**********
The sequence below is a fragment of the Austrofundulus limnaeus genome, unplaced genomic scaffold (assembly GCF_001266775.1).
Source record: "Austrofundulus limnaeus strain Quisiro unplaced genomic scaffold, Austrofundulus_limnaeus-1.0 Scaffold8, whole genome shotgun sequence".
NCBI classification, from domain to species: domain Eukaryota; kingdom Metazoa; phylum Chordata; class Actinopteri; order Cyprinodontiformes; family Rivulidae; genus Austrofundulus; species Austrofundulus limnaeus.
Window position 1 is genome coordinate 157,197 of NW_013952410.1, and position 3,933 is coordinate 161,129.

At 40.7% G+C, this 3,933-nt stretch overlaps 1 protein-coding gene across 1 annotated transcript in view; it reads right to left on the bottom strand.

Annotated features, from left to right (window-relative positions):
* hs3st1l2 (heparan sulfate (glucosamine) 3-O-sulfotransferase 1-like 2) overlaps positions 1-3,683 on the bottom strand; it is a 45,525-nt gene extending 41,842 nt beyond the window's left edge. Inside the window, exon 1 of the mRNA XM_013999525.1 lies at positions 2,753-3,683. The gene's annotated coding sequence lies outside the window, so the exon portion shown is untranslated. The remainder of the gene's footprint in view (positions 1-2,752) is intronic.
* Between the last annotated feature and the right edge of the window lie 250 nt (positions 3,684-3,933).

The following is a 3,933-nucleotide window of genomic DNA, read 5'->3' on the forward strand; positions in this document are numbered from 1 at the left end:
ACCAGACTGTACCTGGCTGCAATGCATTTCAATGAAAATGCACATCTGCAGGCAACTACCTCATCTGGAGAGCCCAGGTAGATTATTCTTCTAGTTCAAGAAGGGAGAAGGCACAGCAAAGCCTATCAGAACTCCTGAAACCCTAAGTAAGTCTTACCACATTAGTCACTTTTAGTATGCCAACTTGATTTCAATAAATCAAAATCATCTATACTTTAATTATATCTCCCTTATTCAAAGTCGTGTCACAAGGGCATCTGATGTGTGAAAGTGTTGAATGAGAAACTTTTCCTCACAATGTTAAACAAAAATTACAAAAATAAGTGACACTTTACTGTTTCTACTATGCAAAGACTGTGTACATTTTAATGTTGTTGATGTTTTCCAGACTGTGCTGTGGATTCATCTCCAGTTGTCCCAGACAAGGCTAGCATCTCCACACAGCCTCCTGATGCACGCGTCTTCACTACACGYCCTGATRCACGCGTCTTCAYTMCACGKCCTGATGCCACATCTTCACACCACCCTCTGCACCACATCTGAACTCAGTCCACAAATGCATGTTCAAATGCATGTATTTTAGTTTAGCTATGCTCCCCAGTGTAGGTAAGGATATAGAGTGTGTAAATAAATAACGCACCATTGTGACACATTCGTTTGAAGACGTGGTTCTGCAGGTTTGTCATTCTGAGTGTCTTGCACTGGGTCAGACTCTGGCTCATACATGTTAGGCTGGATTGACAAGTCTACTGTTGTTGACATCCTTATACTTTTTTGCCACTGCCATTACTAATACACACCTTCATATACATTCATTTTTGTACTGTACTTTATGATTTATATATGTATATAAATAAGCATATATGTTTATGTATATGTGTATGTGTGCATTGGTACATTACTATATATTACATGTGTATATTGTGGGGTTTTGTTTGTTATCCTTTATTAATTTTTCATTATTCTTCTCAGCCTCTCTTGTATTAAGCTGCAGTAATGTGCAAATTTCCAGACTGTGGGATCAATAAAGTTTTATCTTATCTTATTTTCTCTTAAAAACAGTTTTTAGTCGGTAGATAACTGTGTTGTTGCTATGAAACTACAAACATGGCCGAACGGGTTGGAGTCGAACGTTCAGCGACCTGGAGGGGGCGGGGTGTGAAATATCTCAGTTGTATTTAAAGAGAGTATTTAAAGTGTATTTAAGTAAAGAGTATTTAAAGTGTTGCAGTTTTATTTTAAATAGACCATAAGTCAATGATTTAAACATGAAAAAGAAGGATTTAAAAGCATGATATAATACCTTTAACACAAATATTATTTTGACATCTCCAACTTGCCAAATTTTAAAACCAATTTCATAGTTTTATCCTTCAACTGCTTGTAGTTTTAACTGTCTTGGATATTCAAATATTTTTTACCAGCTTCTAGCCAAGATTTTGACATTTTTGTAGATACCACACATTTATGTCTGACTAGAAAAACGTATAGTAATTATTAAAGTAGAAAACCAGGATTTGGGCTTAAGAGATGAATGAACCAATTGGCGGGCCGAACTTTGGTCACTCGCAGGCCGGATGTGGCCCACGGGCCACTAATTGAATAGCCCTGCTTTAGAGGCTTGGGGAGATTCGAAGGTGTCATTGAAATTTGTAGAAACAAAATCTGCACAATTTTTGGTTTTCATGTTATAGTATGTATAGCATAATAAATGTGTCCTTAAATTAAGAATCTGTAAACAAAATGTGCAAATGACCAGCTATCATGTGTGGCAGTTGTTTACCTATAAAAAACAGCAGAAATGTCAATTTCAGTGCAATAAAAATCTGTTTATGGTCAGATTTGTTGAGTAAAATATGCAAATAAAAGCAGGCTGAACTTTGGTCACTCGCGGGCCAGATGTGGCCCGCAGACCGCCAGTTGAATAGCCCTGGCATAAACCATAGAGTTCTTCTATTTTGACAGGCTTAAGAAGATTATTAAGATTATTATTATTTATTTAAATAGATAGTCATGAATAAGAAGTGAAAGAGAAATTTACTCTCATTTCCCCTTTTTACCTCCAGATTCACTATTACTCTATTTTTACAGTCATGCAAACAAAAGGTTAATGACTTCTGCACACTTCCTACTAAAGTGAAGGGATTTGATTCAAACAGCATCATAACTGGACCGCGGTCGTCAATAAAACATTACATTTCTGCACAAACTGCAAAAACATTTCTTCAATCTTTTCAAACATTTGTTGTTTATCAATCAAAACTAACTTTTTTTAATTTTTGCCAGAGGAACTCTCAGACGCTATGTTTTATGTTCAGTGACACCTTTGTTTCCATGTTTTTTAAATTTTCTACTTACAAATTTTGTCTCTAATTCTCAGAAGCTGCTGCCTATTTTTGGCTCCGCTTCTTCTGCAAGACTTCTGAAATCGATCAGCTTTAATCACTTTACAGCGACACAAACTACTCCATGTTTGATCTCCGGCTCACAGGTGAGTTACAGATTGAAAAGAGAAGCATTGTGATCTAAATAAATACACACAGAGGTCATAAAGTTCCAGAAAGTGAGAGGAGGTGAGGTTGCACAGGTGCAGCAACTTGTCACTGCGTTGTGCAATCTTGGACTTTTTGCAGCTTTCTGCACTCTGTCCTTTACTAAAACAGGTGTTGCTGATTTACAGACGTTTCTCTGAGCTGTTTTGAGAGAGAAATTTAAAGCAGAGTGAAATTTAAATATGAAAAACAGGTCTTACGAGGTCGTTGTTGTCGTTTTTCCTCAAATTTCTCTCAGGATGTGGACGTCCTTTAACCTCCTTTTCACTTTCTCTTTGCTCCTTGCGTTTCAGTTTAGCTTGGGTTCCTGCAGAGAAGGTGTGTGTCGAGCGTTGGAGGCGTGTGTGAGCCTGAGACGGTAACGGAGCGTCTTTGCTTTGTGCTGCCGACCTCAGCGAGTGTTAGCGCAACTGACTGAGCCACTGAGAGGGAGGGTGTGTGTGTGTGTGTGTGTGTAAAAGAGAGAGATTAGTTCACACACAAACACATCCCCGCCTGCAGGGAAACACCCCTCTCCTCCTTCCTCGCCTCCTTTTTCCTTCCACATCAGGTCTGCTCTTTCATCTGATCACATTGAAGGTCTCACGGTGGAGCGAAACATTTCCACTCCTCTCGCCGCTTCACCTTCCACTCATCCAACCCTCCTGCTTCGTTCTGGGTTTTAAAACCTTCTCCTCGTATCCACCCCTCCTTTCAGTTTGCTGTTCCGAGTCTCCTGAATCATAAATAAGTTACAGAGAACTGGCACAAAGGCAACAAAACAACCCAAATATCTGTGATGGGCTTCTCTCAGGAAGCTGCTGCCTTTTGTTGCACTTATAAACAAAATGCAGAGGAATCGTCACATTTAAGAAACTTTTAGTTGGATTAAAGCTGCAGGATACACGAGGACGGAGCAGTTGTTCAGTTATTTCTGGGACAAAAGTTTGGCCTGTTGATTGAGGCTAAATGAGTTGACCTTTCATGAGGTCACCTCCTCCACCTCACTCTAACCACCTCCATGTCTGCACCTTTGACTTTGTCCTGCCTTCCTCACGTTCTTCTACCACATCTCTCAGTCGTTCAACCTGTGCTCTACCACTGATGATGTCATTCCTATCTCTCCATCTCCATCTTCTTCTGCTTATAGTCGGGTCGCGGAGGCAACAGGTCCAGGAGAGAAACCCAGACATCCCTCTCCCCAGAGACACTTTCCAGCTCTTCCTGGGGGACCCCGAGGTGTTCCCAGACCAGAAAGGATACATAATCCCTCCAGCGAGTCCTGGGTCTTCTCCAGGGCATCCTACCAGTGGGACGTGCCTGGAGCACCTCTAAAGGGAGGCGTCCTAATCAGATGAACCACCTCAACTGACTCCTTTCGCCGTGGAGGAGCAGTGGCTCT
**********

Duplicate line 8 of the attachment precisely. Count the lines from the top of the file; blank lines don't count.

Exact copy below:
* Between the last annotated feature and the right edge of the window lie 250 nt (positions 3,684-3,933).